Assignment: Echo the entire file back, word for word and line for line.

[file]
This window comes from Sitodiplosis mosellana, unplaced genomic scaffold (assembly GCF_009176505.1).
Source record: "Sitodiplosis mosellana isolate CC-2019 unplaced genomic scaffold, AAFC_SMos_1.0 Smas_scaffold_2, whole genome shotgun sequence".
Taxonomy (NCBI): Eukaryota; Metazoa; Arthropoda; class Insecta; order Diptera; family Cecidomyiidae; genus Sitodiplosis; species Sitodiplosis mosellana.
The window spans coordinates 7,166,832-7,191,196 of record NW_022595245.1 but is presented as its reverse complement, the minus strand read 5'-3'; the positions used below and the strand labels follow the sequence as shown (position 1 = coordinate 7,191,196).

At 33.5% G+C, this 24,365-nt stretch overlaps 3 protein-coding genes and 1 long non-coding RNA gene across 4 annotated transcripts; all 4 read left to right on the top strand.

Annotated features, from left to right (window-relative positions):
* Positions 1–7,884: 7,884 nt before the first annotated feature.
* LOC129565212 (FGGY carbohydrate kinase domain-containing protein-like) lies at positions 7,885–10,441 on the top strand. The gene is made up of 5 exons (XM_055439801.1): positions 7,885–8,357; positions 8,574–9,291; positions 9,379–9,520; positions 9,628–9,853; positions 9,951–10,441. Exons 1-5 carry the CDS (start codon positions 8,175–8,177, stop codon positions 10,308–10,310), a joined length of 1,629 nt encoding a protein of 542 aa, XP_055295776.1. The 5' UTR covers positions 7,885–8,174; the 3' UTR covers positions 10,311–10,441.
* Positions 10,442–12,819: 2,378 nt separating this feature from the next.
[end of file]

This window comes from Sitodiplosis mosellana, unplaced genomic scaffold (assembly GCF_009176505.1).
Source record: "Sitodiplosis mosellana isolate CC-2019 unplaced genomic scaffold, AAFC_SMos_1.0 Smas_scaffold_2, whole genome shotgun sequence".
Taxonomy (NCBI): Eukaryota; Metazoa; Arthropoda; class Insecta; order Diptera; family Cecidomyiidae; genus Sitodiplosis; species Sitodiplosis mosellana.
The window spans coordinates 7,166,832-7,191,196 of record NW_022595245.1 but is presented as its reverse complement, the minus strand read 5'-3'; the positions used below and the strand labels follow the sequence as shown (position 1 = coordinate 7,191,196).

At 33.5% G+C, this 24,365-nt stretch overlaps 3 protein-coding genes and 1 long non-coding RNA gene across 4 annotated transcripts; all 4 read left to right on the top strand.

Annotated features, from left to right (window-relative positions):
* Positions 1–7,884: 7,884 nt before the first annotated feature.
* LOC129565212 (FGGY carbohydrate kinase domain-containing protein-like) lies at positions 7,885–10,441 on the top strand. The gene is made up of 5 exons (XM_055439801.1): positions 7,885–8,357; positions 8,574–9,291; positions 9,379–9,520; positions 9,628–9,853; positions 9,951–10,441. Exons 1-5 carry the CDS (start codon positions 8,175–8,177, stop codon positions 10,308–10,310), a joined length of 1,629 nt encoding a protein of 542 aa, XP_055295776.1. The 5' UTR covers positions 7,885–8,174; the 3' UTR covers positions 10,311–10,441.
* Positions 10,442–12,819: 2,378 nt separating this feature from the next.